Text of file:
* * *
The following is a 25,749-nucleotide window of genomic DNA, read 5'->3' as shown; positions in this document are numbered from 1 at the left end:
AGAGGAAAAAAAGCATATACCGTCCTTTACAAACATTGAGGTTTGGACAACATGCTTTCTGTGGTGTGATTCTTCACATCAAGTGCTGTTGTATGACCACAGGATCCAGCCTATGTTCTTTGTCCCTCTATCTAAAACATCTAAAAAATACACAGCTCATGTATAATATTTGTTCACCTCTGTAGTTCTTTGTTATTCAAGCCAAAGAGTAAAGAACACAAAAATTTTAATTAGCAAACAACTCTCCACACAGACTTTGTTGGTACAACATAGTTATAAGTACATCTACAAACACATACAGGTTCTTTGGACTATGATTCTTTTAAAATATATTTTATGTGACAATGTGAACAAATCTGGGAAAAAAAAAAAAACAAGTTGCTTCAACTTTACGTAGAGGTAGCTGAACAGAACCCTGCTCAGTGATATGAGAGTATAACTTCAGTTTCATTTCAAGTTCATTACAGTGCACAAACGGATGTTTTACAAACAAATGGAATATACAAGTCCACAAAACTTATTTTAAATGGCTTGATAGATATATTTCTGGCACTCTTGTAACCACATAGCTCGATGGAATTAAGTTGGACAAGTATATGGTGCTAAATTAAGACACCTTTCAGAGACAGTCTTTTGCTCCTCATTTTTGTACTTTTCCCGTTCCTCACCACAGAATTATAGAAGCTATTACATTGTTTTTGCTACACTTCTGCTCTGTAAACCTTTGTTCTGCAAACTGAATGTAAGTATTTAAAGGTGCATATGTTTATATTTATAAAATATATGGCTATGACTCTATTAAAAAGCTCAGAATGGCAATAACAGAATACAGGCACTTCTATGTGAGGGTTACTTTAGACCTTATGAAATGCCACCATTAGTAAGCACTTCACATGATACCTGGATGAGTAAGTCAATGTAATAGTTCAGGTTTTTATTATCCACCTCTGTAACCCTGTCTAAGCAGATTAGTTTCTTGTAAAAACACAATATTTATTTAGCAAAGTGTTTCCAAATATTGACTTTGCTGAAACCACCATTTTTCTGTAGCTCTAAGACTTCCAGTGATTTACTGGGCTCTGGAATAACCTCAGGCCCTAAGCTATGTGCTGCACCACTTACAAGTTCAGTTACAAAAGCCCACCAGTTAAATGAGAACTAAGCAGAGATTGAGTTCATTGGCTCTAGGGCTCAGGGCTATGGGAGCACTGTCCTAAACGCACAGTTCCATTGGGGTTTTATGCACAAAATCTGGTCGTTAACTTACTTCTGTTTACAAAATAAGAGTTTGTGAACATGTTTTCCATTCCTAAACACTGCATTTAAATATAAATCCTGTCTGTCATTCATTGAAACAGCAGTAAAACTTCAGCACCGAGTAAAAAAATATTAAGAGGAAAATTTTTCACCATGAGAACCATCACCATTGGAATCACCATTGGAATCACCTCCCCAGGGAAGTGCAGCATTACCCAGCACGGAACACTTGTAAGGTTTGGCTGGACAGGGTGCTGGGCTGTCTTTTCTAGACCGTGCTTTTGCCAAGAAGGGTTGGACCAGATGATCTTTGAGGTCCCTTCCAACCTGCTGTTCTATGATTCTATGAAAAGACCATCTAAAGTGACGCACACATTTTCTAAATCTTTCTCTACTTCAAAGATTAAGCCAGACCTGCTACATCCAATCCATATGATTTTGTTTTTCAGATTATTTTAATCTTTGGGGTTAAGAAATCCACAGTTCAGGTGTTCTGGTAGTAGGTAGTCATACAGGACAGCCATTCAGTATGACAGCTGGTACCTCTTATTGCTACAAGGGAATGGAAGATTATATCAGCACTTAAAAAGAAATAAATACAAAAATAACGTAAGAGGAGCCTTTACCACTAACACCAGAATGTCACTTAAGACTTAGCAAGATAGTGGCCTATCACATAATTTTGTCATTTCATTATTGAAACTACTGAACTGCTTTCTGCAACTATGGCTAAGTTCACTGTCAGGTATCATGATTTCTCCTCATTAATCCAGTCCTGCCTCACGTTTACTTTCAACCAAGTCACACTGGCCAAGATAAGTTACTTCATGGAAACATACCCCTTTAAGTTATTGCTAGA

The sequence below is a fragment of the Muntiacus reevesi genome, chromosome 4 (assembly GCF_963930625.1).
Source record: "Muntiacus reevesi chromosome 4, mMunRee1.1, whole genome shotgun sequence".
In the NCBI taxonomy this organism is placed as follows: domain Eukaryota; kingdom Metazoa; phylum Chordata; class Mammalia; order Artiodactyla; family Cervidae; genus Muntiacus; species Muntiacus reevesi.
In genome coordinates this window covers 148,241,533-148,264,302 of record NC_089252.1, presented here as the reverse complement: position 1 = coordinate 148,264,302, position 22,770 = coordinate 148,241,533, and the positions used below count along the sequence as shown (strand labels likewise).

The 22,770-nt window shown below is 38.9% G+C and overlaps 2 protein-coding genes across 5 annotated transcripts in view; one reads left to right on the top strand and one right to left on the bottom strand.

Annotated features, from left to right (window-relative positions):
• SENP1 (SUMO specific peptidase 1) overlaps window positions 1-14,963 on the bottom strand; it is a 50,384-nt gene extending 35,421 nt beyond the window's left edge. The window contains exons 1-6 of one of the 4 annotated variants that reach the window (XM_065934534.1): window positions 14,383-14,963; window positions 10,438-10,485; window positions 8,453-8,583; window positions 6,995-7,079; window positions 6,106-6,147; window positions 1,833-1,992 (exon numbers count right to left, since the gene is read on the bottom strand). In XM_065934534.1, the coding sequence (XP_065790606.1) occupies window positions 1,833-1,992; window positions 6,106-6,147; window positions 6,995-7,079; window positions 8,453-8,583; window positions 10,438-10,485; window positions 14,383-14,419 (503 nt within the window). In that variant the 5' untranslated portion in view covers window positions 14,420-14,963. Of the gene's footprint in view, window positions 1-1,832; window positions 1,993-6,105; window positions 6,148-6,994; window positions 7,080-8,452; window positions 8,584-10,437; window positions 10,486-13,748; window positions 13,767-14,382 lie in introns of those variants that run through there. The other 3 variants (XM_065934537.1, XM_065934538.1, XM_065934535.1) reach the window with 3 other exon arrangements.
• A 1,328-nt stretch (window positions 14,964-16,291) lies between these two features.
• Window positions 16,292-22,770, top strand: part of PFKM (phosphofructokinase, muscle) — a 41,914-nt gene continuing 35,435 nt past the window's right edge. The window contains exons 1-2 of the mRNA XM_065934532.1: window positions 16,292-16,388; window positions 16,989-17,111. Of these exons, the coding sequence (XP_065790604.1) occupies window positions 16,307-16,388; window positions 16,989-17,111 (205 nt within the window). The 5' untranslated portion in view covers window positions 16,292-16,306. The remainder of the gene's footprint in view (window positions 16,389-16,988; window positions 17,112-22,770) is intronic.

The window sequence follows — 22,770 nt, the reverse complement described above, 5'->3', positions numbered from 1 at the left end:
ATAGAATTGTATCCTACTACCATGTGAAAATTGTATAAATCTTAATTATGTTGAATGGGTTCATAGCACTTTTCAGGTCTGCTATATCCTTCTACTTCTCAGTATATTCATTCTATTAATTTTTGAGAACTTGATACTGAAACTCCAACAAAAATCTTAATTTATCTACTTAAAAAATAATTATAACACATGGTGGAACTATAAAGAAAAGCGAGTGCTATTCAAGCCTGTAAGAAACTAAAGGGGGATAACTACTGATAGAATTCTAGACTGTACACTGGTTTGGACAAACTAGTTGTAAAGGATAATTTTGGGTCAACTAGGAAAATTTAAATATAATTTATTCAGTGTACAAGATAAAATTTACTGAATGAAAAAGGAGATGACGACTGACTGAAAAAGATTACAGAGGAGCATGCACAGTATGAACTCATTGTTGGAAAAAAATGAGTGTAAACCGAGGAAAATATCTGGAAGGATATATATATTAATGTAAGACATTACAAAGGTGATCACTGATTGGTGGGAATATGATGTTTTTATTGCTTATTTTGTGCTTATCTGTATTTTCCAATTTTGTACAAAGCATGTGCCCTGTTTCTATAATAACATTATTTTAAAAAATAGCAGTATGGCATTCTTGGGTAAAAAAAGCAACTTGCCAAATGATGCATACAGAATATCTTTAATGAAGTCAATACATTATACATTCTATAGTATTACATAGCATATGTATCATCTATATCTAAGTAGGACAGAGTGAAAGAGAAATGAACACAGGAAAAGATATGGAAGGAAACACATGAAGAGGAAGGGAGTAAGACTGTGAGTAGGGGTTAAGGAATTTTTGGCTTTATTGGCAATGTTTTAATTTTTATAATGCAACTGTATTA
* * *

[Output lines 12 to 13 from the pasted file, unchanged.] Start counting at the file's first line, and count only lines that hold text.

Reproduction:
The window sequence follows — 22,770 nt, the reverse complement described above, 5'->3', positions numbered from 1 at the left end:
ATAGAATTGTATCCTACTACCATGTGAAAATTGTATAAATCTTAATTATGTTGAATGGGTTCATAGCACTTTTCAGGTCTGCTATATCCTTCTACTTCTCAGTATATTCATTCTATTAATTTTTGAGAACTTGATACTGAAACTCCAACAAAAATCTTAATTTATCTACTTAAAAAATAATTATAACACATGGTGGAACTATAAAGAAAAGCGAGTGCTATTCAAGCCTGTAAGAAACTAAAGGGGGATAACTACTGATAGAATTCTAGACTGTACACTGGTTTGGACAAACTAGTTGTAAAGGATAATTTTGGGTCAACTAGGAAAATTTAAATATAATTTATTCAGTGTACAAGATAAAATTTACTGAATGAAAAAGGAGATGACGACTGACTGAAAAAGATTACAGAGGAGCATGCACAGTATGAACTCATTGTTGGAAAAAAATGAGTGTAAACCGAGGAAAATATCTGGAAGGATATATATATTAATGTAAGACATTACAAAGGTGATCACTGATTGGTGGGAATATGATGTTTTTATTGCTTATTTTGTGCTTATCTGTATTTTCCAATTTTGTACAAAGCATGTGCCCTGTTTCTATAATAACATTATTTTAAAAAATAGCAGTATGGCATTCTTGGGTAAAAAAAGCAACTTGCCAAATGATGCATACAGAATATCTTTAATGAAGTCAATACATTATACATTCTATAGTATTACATAGCATATGTATCATCTATATCTAAGTAGGACAGAGTGAAAGAGAAATGAACACAGGAAAAGATATGGAAGGAAACACATGAAGAGGAAGGGAGTAAGACTGTGAGTAGGGGTTAAGGAATTTTTGGCTTTATTGGCAATGTTTTAATTTTTATAATGCAACTGTATTA